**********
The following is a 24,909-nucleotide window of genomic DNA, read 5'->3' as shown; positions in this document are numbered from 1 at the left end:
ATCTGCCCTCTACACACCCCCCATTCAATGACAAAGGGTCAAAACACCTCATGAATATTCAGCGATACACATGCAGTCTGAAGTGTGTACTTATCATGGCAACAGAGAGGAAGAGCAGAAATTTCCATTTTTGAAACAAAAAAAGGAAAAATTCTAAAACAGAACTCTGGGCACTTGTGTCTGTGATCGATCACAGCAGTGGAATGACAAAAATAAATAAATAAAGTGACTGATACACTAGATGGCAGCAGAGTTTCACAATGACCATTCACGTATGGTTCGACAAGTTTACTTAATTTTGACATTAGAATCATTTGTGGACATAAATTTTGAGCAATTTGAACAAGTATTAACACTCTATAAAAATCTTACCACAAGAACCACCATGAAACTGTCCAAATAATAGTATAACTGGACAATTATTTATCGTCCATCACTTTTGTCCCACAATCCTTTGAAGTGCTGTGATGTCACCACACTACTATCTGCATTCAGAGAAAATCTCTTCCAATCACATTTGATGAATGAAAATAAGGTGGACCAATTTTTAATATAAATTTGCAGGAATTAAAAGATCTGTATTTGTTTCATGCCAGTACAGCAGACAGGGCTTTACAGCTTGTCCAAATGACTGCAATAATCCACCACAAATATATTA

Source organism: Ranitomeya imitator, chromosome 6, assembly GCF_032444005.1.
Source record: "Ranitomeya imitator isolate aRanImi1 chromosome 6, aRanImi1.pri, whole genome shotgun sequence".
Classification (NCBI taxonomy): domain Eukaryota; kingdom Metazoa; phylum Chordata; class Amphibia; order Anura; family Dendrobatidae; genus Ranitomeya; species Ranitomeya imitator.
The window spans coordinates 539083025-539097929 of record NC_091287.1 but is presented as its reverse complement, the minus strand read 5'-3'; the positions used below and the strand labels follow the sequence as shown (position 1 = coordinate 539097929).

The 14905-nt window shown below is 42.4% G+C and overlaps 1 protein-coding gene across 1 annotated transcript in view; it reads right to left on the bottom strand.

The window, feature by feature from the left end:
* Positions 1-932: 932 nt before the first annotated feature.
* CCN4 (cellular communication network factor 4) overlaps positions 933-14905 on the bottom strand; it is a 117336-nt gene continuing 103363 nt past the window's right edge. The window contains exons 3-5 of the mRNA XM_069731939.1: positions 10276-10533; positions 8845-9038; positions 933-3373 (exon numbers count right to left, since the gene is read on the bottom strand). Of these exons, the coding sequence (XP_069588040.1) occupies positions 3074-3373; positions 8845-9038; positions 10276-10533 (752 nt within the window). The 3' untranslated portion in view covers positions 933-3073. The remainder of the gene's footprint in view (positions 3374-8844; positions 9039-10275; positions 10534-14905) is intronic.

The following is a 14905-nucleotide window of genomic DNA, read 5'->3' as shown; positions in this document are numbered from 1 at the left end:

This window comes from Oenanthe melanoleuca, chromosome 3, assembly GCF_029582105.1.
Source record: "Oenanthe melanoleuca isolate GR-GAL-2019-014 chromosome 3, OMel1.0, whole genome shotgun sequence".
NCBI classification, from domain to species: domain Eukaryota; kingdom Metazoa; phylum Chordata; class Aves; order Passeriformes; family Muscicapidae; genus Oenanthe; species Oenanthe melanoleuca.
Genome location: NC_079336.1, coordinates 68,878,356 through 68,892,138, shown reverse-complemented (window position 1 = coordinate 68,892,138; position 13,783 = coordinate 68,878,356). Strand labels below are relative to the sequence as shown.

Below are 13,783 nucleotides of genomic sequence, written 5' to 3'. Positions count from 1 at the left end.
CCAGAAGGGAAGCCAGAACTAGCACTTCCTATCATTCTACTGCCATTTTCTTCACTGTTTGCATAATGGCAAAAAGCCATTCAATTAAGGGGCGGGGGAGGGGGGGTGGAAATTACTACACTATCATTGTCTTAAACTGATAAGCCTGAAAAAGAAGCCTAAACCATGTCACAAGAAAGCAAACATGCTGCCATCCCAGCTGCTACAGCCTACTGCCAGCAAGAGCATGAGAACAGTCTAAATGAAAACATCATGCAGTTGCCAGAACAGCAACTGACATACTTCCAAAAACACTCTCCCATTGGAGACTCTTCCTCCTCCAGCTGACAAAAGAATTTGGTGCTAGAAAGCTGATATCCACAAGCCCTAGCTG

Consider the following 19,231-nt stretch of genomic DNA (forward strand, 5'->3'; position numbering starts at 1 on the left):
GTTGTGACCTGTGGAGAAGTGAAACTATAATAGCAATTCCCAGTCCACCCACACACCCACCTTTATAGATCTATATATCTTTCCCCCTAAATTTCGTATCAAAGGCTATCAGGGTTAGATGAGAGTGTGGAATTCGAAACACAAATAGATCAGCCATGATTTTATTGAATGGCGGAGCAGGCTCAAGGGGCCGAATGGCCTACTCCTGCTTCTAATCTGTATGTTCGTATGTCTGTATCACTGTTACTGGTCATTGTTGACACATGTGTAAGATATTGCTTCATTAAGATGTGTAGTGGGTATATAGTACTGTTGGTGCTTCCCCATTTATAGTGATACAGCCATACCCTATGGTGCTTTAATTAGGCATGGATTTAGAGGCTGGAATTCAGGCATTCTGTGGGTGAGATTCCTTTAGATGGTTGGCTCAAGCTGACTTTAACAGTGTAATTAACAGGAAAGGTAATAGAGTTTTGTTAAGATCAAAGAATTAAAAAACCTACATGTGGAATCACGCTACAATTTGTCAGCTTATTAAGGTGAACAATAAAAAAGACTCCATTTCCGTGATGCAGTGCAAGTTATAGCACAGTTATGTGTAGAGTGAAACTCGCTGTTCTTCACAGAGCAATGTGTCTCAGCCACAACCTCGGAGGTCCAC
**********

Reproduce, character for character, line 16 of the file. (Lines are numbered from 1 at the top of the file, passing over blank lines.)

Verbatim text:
Below are 13,783 nucleotides of genomic sequence, written 5' to 3'. Positions count from 1 at the left end.